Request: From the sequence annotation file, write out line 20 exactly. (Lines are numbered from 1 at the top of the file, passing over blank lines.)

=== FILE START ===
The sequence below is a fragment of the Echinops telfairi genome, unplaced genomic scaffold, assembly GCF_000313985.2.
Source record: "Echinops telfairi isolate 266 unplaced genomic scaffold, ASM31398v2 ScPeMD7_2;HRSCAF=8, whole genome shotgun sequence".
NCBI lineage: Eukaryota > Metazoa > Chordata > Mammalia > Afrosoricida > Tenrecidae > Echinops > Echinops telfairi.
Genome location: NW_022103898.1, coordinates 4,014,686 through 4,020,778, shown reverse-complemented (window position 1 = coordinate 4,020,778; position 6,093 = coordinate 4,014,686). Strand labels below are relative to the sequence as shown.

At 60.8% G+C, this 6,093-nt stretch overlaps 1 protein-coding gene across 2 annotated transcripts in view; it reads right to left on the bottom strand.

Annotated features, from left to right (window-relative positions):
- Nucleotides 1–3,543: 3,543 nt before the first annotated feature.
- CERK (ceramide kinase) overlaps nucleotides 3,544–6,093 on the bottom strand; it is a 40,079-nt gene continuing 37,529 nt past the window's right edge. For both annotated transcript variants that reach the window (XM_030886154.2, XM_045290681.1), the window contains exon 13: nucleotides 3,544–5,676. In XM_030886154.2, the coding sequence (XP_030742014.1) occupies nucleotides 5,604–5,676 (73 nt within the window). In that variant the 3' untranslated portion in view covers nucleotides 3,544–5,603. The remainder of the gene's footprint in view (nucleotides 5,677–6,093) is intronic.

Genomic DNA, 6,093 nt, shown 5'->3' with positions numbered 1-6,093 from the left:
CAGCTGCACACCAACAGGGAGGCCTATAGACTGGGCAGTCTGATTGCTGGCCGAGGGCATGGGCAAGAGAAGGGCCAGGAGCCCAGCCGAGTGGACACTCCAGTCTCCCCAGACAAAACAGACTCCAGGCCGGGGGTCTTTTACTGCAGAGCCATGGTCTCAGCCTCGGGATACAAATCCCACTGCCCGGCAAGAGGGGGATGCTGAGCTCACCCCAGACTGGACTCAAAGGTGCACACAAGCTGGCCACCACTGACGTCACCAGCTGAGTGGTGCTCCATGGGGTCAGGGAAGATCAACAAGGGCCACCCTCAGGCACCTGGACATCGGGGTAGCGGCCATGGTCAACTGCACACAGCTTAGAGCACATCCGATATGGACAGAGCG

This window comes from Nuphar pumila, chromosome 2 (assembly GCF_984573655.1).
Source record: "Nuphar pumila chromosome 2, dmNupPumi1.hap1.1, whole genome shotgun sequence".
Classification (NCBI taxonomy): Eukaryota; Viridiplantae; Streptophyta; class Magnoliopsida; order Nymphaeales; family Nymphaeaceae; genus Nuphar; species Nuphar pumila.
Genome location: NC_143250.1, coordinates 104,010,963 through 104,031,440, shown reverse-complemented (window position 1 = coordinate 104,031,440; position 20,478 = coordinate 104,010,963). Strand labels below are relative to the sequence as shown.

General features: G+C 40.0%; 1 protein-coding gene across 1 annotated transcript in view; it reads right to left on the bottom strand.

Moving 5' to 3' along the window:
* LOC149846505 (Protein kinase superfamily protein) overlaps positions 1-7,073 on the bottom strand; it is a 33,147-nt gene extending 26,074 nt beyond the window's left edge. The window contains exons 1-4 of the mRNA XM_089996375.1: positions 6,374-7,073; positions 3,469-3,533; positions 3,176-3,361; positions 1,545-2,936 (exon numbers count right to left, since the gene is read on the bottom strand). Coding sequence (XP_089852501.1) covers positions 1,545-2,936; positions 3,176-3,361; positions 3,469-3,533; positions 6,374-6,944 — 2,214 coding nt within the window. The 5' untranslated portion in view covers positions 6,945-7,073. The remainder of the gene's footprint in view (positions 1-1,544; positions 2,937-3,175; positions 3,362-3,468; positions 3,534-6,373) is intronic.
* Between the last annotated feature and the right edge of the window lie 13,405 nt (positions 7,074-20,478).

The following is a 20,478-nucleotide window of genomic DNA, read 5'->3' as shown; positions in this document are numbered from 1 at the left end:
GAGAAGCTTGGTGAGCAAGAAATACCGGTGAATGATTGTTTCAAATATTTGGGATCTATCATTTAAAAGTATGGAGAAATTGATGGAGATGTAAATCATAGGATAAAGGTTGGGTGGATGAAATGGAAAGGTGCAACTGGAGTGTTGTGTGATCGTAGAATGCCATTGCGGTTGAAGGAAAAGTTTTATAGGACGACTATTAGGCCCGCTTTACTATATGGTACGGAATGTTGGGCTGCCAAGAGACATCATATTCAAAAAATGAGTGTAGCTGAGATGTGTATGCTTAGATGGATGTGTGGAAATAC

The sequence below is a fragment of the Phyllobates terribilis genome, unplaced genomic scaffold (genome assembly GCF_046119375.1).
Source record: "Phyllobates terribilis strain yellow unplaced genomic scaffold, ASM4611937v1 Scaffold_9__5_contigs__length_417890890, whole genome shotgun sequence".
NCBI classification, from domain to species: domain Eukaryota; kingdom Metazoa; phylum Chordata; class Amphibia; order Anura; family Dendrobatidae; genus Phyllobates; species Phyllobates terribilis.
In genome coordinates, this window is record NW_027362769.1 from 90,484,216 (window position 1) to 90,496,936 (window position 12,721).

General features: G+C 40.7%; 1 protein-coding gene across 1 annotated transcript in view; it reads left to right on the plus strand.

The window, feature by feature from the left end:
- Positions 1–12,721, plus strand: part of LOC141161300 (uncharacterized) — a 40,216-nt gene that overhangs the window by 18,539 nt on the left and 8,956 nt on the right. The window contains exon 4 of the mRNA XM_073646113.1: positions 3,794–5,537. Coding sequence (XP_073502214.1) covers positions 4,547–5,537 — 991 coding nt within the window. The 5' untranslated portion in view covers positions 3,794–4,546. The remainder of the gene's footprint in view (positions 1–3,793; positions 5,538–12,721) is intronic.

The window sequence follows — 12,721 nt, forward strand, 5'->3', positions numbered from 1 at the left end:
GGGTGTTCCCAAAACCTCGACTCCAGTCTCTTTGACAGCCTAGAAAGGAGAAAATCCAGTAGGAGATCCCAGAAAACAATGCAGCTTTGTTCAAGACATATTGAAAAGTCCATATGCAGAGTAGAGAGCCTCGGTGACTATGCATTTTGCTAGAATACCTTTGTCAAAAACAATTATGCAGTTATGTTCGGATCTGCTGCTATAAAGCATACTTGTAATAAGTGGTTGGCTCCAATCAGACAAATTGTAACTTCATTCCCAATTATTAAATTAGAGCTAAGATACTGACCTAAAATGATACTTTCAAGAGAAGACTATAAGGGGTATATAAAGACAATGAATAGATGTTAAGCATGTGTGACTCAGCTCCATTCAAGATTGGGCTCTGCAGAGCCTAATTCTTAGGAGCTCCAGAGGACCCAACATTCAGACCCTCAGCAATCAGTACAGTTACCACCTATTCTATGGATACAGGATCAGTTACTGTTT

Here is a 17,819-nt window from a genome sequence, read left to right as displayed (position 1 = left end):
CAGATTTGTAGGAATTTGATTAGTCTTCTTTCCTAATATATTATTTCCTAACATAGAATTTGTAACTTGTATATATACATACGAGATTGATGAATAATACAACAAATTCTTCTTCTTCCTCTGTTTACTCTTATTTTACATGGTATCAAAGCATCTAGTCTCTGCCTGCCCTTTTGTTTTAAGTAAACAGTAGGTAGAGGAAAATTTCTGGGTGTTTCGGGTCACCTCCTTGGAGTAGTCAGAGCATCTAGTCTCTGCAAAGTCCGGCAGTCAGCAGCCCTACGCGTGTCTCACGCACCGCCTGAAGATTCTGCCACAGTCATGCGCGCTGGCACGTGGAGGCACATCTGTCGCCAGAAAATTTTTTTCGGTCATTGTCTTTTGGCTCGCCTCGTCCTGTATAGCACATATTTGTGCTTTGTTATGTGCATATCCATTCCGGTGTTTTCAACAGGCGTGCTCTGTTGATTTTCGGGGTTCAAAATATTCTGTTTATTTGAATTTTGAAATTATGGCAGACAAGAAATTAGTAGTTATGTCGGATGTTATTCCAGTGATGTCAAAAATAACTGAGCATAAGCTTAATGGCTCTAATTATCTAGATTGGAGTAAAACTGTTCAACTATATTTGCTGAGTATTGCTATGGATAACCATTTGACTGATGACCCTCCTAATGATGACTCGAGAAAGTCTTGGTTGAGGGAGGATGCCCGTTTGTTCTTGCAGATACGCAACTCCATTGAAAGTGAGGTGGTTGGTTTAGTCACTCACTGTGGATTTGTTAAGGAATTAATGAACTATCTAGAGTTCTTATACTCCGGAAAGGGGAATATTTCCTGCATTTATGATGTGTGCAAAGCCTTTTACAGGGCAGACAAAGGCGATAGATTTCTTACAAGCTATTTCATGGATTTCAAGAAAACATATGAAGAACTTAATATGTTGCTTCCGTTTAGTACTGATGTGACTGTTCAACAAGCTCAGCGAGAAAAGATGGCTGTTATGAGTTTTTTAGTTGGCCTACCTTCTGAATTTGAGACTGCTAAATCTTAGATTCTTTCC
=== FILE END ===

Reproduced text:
GAGAAGCTTGGTGAGCAAGAAATACCGGTGAATGATTGTTTCAAATATTTGGGATCTATCATTTAAAAGTATGGAGAAATTGATGGAGATGTAAATCATAGGATAAAGGTTGGGTGGATGAAATGGAAAGGTGCAACTGGAGTGTTGTGTGATCGTAGAATGCCATTGCGGTTGAAGGAAAAGTTTTATAGGACGACTATTAGGCCCGCTTTACTATATGGTACGGAATGTTGGGCTGCCAAGAGACATCATATTCAAAAAATGAGTGTAGCTGAGATGTGTATGCTTAGATGGATGTGTGGAAATAC